HIV/AIDS continues to be a major threat to human health. The use of combinations of small molecule drugs in highly active any-retoviral therapy (HAART) to stop or thwart HIV propagation has had a major impact on delaying the progression from HIV-1 infection to the development of AIDS. Despite this progress, there are problems associated with a lifetime of anti-viral small drug therapy which include toxicity, the emergence of virus resistant to multiple drugs, and the cost of a daily, lifelong medication. The proposed studies take advantage of recent advances in the functionality of sequence specific Zn finger and homing endonucleases are capable of destroying gene function. The endonucleases are being developed in other projects of this program which will target both the chemokine co-receptor for HIV CCR5 as well as integrated proviral regulatory regions. The major challenge in using these endonucleases in a therapeutic setting is delivery of the enzymes or sequences encoding the enzymes to HIV-1 infectible cells. Since long term expression of the endonucleases could lead to secondary non-target cleavage and gene destruction, transient expression is a necessity if this approach is to be clinically useful. The proposed studies take advantage of two novel platforms for delivery of Zn finger and homing endonuclease encoding sequences into HIV (and SHIV) infectible and infected cells. The first approach uses RNA aptamers with proven ability to bind to the HIV-1 envelope expressed on the surface of HUV infected cells and internalize for functional delivery of attached siRNAs. We now will test the ability of these aptamers along with an internalizing CD4 specific aptamer to deliver backbone modified, nuclease resistant mRNAs encoding the endocucleases to uninfected and SHIV infected cells. The targets for the nucleases are the CCR5 co-receptor gene and the SHIV LTRs. As an alternative delivery approach we will test flexible TAMAM dendrimers which we have demonstrated as effective agents for siRNA deliverty in cell culture and in vivo. We will utilize this non-toxic but non-targeted delivery platform as an alternative approach for delivering backbone modified mRNAs and/or cDNAs encoding the anti-viral and anti-CCR5 endonucleases. Since both approaches have been successfully tested in vivo in a humanized mouse model for HIV infection, we will proceed to develop these agents for future application in the SHIV-pigtail macaque model utilized in other projects of this proposal. Knowledge gained from the proposed studies will result in new in vivo approaches for delivery of DNA targeting endonucleases for the treatment, and potential purging of HIV-1 infected.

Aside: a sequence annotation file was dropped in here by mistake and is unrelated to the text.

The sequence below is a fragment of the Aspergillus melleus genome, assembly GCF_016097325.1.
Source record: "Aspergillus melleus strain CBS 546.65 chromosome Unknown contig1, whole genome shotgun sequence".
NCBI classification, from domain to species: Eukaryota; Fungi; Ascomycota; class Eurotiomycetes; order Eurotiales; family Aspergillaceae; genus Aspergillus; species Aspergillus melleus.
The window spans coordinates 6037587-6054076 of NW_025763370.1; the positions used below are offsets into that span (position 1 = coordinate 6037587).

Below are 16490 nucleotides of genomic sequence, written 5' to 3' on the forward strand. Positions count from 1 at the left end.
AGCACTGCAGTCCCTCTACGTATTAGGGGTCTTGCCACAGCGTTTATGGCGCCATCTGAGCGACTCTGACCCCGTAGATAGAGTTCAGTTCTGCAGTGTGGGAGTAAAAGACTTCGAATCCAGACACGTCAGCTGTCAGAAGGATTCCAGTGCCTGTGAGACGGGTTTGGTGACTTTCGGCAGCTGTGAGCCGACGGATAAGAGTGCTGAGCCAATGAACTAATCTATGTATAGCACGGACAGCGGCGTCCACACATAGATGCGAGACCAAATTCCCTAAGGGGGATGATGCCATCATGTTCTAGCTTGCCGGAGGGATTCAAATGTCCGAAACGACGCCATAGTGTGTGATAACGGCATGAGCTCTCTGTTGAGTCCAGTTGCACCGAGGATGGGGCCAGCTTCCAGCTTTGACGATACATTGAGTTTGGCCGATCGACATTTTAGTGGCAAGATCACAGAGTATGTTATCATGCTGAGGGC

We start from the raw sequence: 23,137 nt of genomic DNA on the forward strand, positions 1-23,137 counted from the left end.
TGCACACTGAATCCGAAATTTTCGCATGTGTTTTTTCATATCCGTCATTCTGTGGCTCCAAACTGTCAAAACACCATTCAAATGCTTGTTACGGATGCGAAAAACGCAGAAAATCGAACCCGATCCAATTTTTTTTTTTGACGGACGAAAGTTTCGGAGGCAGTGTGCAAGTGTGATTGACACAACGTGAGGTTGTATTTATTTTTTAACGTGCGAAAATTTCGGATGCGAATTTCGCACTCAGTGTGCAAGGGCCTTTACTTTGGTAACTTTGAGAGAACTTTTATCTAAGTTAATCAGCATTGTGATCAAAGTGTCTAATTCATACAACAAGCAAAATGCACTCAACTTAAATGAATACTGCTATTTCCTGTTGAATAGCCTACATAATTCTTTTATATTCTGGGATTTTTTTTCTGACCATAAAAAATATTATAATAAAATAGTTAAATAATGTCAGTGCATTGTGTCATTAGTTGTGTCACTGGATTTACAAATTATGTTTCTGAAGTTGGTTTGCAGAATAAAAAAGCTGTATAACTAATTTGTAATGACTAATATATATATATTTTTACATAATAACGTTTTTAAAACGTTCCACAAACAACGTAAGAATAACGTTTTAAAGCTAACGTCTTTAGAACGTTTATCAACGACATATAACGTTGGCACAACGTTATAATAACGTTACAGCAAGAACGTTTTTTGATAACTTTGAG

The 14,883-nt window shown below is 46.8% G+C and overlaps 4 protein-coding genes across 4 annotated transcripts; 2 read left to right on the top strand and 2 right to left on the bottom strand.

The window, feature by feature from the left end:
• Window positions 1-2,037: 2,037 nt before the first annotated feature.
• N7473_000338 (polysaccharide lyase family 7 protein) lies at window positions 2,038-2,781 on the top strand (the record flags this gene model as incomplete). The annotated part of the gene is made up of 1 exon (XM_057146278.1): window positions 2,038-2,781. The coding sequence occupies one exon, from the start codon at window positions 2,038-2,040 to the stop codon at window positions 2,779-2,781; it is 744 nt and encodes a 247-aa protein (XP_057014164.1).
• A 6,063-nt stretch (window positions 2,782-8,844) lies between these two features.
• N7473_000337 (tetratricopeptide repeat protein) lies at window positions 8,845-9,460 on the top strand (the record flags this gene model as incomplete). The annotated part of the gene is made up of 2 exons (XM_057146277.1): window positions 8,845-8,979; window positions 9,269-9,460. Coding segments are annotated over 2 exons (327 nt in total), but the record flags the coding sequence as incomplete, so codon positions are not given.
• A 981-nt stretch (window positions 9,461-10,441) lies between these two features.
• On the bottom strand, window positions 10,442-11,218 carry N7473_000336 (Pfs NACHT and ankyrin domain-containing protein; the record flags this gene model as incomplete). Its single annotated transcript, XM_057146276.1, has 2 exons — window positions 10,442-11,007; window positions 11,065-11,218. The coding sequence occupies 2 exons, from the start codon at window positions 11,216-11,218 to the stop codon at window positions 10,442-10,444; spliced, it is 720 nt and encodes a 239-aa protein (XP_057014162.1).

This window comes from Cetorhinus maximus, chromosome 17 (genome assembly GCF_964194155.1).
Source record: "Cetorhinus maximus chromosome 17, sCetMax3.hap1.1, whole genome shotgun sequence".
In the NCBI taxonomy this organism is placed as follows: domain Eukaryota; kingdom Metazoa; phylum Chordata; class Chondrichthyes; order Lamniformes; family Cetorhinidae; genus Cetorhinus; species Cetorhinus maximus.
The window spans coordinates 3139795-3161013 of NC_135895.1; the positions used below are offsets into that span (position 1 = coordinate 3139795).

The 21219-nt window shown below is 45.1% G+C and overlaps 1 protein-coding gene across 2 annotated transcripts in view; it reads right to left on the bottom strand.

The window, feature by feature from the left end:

Public Health Relevance

The proposed studies will test the concept that sequence specific Zn finger and homing endonuclease encoding mRNAs can be expressed by receptor targeted aptamer or PAMAM dendrimer nanoparticle mediated delivery to CD4+ cells to inactivate the CCR5 gene or SHIV viral LTRs, thereby functionally inactivating the target genes and eliminating viral replication and infection. A novel aptamer-mRNA fusion concept for delivery of backbone modified endonucleases encoding mRNAs is the hallmark of this proposal. The results of optimizing these delivery strategies will aid the testing of targeting endonuclease mediated gene disruption strategies in other projects of this program.

National Institute of Health (NIH)
National Institute of Allergy and Infectious Diseases (NIAID)
Research Program--Cooperative Agreements (U19)
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Special Emphasis Panel (ZAI1-JBS-A)
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Fred Hutchinson Cancer Research Center
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